Road safety is the product of a complex set of interacting factors that to a major extent, rely on technological advancements in braking systems. A crucial factor in safe braking is a vehicle’s brake response time. Ideally, a moving car should be brought to a safe stop as quickly as possible while adapting to traffic and environmental conditions on the roads at the time of braking. The vehicle’s speed, acceleration, and trajectory are also crucial pieces of this puzzle.
German automaker Mercedes-Benz has been at the forefront of adaptive braking systems for nearly two decades now, and alongside several European auto giants, has furthered the technological push towards expanding the capabilities of standard braking systems to include stability systems and detection technologies. The Mercedes-Benz system also includes the existing features and subsystems such as Anti-lock Brake System (ABS), Acceleration Skid Control (ASR) and Emergency Brake Assist (EBA) that have been shown to reduce vehicular accidents and fatalities.
Today, adaptive braking on Mercedes-Benz cars integrates radar sensor technology and predictive brake priming in preparation for braking based on external driving conditions and the presence as well as the behavior of other vehicles on the road. Even before a driver touches the brake pedal, adaptive brake priming causes brake line pressure to be increased and the brake pads are brought closer to the disc brakes. The system also detects the instant at which a driver’s foot leaves the accelerator and prepares for braking immediately. Radar sensors prepare a braking system in a similar manner when the trajectory and position of another vehicle necessitate emergency or responsive braking. Adaptive braking is also essential for poor weather and sloped terrain conditions. Wet weather brake drying uses the brake pads to remove moisture from the discs, enhancing braking capabilities while driving in the rain. The Mercedes-Benz system includes a Hill Start Assist system to prevent a car from rolling forward or backward while on an incline, enabling a driver to start a car safely on a steep uphill gradient.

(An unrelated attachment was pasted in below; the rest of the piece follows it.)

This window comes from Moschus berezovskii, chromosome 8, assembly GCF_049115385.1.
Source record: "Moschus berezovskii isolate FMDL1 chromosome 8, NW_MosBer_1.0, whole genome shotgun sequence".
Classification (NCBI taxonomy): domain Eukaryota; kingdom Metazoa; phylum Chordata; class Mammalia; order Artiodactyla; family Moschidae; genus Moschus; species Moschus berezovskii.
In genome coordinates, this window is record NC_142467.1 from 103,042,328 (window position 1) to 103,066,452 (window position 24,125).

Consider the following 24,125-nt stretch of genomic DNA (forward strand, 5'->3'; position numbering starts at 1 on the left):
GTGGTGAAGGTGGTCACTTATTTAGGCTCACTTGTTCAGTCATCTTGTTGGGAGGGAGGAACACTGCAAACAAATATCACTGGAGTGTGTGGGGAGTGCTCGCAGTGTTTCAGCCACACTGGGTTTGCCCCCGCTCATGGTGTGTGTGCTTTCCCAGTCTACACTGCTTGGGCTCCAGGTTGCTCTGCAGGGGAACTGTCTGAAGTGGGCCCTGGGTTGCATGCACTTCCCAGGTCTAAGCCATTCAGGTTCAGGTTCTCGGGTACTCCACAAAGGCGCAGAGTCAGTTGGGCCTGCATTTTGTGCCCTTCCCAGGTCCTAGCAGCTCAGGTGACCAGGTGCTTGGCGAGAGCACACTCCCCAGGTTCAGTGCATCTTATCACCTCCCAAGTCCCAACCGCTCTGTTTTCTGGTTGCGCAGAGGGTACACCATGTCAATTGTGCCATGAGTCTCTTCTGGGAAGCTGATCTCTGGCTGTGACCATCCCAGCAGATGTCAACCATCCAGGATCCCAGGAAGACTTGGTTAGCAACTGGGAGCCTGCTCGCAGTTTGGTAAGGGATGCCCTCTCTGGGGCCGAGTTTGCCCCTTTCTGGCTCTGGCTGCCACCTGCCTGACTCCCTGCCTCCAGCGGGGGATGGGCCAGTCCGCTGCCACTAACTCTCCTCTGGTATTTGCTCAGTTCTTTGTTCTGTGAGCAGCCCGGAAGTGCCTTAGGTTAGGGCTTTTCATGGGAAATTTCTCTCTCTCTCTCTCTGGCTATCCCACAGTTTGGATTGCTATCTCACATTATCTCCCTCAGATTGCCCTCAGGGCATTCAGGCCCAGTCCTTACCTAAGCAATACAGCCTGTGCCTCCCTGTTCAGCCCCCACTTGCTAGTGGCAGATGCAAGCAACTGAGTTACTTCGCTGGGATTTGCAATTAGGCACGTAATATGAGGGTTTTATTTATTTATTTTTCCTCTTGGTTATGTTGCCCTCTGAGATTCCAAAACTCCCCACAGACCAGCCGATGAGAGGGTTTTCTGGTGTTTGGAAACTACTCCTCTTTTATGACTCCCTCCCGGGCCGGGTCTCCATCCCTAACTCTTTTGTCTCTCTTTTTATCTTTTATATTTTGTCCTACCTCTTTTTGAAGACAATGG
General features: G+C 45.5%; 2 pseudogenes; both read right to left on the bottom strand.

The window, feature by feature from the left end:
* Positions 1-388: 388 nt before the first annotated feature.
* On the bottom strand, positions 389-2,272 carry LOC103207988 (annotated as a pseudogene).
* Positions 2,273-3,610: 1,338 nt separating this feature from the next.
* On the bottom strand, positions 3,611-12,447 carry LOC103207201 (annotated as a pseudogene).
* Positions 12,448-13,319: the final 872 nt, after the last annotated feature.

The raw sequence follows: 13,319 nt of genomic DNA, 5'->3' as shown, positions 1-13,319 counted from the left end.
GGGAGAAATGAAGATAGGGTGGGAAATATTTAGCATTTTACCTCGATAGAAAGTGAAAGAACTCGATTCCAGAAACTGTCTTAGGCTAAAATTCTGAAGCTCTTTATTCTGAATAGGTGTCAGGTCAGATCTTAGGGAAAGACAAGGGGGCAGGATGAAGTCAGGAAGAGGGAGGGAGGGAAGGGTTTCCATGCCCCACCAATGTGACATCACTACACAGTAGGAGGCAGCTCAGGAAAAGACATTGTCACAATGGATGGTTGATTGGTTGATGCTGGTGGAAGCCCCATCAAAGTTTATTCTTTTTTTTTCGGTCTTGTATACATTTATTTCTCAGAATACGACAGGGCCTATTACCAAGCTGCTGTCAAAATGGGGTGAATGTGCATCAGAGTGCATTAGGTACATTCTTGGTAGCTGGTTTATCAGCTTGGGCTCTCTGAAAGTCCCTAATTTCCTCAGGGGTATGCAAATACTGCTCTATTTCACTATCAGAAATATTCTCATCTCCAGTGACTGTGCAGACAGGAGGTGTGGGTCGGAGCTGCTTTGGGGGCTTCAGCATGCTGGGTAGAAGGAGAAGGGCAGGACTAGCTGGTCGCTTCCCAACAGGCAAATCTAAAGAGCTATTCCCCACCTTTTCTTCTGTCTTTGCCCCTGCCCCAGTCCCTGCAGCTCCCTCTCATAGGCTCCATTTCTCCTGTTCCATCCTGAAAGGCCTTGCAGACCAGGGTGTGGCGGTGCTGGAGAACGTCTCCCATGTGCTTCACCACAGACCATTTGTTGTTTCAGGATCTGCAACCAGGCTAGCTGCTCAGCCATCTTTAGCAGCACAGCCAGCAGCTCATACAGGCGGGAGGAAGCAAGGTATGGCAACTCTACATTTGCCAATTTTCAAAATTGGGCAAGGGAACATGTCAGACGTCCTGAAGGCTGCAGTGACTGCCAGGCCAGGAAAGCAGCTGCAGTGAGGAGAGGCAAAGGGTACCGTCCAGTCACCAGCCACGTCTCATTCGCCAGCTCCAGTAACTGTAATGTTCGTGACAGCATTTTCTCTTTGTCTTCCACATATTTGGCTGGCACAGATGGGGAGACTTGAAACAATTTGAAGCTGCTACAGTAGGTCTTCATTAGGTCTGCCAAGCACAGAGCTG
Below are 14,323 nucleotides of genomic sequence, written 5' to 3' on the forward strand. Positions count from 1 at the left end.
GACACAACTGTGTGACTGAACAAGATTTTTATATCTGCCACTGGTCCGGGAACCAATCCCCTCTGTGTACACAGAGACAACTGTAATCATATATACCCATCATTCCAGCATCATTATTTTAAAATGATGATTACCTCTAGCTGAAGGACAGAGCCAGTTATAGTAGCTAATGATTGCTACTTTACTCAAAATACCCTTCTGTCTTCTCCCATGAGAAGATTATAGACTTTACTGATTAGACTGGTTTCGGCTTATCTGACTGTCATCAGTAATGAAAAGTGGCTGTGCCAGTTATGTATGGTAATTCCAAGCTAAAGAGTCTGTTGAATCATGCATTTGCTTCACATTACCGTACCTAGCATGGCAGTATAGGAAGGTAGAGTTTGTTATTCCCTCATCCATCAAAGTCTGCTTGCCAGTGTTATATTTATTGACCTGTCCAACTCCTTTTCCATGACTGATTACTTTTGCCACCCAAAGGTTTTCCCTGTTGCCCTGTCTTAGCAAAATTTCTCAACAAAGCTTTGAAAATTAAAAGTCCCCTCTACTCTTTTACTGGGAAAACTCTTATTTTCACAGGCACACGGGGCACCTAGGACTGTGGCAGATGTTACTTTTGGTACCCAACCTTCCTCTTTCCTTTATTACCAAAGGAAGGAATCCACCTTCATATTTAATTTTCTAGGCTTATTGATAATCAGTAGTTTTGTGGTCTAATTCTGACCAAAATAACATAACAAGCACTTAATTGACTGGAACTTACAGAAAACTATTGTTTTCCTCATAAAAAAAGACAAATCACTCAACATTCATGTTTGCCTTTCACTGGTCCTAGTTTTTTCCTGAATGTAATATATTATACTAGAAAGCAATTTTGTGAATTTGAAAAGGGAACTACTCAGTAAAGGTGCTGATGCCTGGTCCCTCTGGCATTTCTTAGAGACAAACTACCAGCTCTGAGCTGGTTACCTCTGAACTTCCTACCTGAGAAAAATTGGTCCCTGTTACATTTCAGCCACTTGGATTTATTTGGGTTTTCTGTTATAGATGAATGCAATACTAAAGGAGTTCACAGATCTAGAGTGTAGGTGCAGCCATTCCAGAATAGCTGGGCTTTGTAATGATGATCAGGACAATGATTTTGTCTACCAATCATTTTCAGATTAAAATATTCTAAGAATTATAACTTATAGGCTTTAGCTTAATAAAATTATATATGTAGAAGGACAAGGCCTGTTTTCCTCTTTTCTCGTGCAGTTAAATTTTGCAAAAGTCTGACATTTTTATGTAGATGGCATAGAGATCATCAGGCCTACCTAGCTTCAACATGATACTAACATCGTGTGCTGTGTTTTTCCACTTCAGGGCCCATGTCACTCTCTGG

Adaptive braking technology is expected to spread through the automotive world and eventually be a standard feature on cars and light trucks before being customized for larger vehicles.
Manju Mathew, an MBA in marketing, completed publisher training courses from the Oxford Brookes University and New York University. She started with marketing and PR roles before moving on to her current position as a full time writer. Currently living in Dubai, her life as an expat has sharpened her observation skills and flair for writing. She enjoys writing about luxury cars like Ferrari, Lamborghini, etc even if she can only dream of owning them.
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